Michael 28:49 Yeah. Sorry. It's just fascinating to me. So I mean, I myself-- you probably already know this, but I've downloaded the application, right? So I'm going to go through the whole process myself. But I just want people that haven't done it yet to understand how simple it is. And if you have a million people using it-- so, how do they-- structurally right. If I get a Visa card issued to me by a bank, right? So let's say I have a bank account at Mitsubishi UFJ bank in Tokyo, which I do. And if I have a credit card through them, if I spend money on my credit card or debit card, that money gets deducted directly out of my bank account in yen. So if I spend in dollars or if I spend in euros or in rubles, then automatic FX transaction takes place. I also get charged for that FX transaction, right? And then some money gets automatically every month deducted from my bank account, paid up against the Visa card and I'm back flat to zero. Right?
Pavel 29:42 That's right.
Michael 29:43 So how do you handle that on the Wirex card? Particularly, from a foreign exchange standpoint, and also from the exchange standpoint from fiat currency into bitcoin, which you said is a little bit [inaudible]. I just want to understand what people are dealing with when they're transferring into the cryptocurrency. How do they know what they're going to get? What rate they're going to get for that and for even for FX to fiat to fiat?
Pavel 30:05 This is really a good question. And in short, we have a lot of integration on our bitcoin system. We're actually the first company in the world who has production-ready implementation of Lightning Network, which is off-chain liquidity network for cryptocurrencies.
Michael 30:25 Can you say the name of that network again, please? Just so I can remember. Say it again. What's the network name?
Pavel 30:30 There's a concept Lightning Network--
Michael 30:34 Got it.
Pavel 30:35 --in bitcoin space. So I can explain you the idea.
Michael 30:39 Please do.
Pavel 30:39 Let's say bitcoin. I'll be using bitcoin as an example. It's relevant for all the cryptocurrencies as well. So blockchain itself, because of the distributed nature, it's not really scalable. Yes, you can scale it by increasing the block size and so on and so forth. But there is a limit on how many transactions you can do per minute, per second. And it's far, far less than let's say Visa is doing this at the moment. And definitely if we want to use cryptocurrency as a payment instrument, not just kind of alternative investment instrument. As most of the people are using cryptocurrencies at the moment. So let's say we want cryptocurrency to be used for payments. Okay. Now we need to solve the scalability issues. Now we have this, of a distributed nature side effects, where you need to agree on a block size. Again, increased block size is still temporary solution. Really, the only solution for scalability is off-chain solution. What it means, yeah, there is a concept of Lightning Network, which exists in other blockchains [inaudible]. But you have off-chain systems, which is another blockchain. Let's say which goes in parallel, and you can do millions and billions of transactions per minute on this blockchain and then push the final balance on the main blockchain. So it's still on a blockchain but this Liquidity Network or Sidechain, allow you to process millions and billions of payments. And by doing that, you can actually process millions of transactions and use cryptocurrency for payment. Because payment is billions of transaction per second, especially when you're talking about a global scale.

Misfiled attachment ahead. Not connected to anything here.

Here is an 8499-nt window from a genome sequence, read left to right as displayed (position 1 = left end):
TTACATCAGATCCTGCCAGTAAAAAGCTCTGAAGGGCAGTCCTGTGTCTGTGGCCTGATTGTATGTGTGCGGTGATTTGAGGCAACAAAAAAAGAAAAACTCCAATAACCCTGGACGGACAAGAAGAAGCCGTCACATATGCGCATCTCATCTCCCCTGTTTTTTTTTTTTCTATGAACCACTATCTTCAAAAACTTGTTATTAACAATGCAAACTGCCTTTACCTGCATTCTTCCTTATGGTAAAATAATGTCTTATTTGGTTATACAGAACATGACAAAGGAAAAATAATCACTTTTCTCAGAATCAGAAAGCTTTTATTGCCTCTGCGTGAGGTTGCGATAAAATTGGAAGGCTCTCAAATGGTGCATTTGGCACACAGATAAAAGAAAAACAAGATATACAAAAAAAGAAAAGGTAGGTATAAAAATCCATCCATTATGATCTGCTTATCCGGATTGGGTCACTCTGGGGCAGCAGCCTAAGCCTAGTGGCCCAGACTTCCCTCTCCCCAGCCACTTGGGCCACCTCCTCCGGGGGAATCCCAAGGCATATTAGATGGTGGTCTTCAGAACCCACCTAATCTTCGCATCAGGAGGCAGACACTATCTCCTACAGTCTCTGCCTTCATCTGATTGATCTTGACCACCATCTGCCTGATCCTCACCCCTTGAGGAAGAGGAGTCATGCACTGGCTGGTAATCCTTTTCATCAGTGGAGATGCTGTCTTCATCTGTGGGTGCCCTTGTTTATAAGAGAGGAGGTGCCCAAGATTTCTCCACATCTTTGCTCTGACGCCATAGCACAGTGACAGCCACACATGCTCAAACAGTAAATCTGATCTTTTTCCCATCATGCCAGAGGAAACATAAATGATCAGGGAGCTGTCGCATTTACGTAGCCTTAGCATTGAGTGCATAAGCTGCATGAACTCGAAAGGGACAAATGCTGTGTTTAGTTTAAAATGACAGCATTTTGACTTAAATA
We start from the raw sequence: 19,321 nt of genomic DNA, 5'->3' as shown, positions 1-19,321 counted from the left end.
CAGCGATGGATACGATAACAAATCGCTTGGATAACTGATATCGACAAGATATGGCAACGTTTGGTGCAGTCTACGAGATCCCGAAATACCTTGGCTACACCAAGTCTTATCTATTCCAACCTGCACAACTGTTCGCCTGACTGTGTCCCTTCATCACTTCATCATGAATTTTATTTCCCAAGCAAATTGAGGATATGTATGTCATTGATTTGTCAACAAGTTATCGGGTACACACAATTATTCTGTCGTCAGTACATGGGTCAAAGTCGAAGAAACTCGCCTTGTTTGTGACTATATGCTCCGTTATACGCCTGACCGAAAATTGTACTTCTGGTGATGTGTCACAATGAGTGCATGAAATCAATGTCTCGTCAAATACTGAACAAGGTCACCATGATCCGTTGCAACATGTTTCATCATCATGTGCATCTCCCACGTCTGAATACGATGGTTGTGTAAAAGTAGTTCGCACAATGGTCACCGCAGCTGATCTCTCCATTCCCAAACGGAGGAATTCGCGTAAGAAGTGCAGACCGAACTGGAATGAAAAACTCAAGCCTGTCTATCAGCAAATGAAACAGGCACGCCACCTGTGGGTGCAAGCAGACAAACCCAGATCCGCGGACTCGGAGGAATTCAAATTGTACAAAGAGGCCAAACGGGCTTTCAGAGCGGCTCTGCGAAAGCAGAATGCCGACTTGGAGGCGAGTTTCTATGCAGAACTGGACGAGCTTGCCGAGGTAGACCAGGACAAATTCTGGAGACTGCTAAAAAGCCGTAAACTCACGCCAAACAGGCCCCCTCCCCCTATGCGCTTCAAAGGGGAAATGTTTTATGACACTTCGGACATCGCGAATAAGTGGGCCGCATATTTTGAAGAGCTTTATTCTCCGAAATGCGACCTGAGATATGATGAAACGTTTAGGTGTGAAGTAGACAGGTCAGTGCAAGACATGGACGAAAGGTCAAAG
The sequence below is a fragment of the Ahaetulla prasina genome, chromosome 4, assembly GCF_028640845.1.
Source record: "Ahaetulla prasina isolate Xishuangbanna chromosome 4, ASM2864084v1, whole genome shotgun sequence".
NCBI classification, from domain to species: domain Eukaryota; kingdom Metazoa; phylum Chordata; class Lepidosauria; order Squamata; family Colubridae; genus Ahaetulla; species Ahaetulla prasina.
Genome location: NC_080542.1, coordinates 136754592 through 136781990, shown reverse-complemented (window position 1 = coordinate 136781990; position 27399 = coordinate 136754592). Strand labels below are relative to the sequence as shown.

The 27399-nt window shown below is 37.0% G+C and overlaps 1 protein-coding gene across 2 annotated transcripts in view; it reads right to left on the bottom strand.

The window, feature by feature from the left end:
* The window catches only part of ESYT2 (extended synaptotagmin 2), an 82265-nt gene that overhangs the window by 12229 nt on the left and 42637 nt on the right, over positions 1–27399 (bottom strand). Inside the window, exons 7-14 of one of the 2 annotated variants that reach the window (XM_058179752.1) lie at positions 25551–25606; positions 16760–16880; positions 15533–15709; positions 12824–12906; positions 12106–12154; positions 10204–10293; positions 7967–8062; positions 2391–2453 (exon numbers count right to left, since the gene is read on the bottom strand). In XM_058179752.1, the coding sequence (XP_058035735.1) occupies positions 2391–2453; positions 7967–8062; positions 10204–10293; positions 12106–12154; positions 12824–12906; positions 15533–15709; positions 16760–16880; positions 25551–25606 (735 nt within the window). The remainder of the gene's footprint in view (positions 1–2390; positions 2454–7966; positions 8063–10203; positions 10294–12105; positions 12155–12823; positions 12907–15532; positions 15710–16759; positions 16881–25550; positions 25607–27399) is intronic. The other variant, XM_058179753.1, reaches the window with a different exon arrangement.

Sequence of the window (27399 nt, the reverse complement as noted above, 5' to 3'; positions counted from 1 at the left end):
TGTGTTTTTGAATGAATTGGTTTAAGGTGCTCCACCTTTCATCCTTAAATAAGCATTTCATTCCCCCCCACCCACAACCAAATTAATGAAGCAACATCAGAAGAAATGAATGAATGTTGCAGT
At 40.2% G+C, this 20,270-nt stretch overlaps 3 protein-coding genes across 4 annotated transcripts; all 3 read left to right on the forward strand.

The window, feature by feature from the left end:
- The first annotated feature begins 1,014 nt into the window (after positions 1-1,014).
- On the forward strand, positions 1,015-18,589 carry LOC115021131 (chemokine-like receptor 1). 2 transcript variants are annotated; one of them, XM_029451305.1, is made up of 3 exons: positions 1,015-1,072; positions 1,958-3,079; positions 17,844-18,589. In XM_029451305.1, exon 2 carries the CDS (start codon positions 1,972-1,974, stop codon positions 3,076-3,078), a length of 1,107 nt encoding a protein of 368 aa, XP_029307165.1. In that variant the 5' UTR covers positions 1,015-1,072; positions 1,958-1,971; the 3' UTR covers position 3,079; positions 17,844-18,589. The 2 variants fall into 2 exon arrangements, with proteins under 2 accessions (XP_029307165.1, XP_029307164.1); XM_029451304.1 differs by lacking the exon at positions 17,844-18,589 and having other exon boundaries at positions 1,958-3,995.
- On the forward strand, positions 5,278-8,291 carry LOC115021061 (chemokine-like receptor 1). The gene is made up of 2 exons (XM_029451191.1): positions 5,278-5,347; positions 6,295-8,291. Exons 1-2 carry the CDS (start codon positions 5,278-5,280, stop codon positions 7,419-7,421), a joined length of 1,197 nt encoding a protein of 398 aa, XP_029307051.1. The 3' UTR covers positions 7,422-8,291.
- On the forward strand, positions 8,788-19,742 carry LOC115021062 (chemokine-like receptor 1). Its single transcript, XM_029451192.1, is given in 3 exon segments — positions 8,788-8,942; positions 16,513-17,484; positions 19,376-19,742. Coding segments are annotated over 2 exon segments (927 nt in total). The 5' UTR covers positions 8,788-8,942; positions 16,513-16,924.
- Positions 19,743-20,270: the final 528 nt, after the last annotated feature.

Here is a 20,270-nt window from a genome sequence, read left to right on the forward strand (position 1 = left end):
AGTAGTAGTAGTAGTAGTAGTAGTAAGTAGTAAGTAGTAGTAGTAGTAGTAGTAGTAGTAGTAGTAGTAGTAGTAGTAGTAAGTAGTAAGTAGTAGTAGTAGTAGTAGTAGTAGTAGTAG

Michael 32:48 For sure. Right. Go ahead. Sorry, I interrupted you.
Pavel 32:53 Just to answer your question about what rate we're using. So we're using real-time rate. So we have this Liquidity Network and in this Liquidity Network we plug in a lot of liquidity providers, like exchanges or OTC, over-the-counter traders. It's quite interesting actually. Most of the trading is going on OTC market, not on exchanges.
Michael 33:21 You're talking about foreign exchange, yeah?
Pavel 33:23 I'm talking about cryptocurrency exchange. Yeah. Forex market by nature is OTC market, traditional Forex.
Michael 33:32 Yeah. By definition. Right? Yeah.
Pavel 33:33 Yeah. Traditional Forex, there is no centralized exchanges. We have exchanges in cryptocurrency world but it's mainly historical. Because there is no central authority which can supply local currency. But even in cryptocurrency space, most of the trades in volume is going on on OTC market. So we have all these liquidity providers in our network, and what it means-- so think, it means we have very deep liquidity pool. So we can exchange like millions and millions in value. And the second thing, because we have many providers, we can get very good trade for our customers. It's real-time rate. The user always see the rate they get and it's how we do it. Okay, and the second part of the equation was, "Okay. How you do fiat to fiat conversion. And for fiat to fiat conversion we actually integrated with a fixed brokers, two or three of them at the moment, but we-- the idea is that we have these liquidity providers and we plugged in cryptocurrency traders, fixed traders, and this combination allow us to provide rating any currency path. It might be a bitcoin, JPY, might be bitcoin, Russian ruble, bitcoin USD, or you might exchange actually euro to GDP with intra-bank rate. And use our card as an excellent travel card, so it's another use case.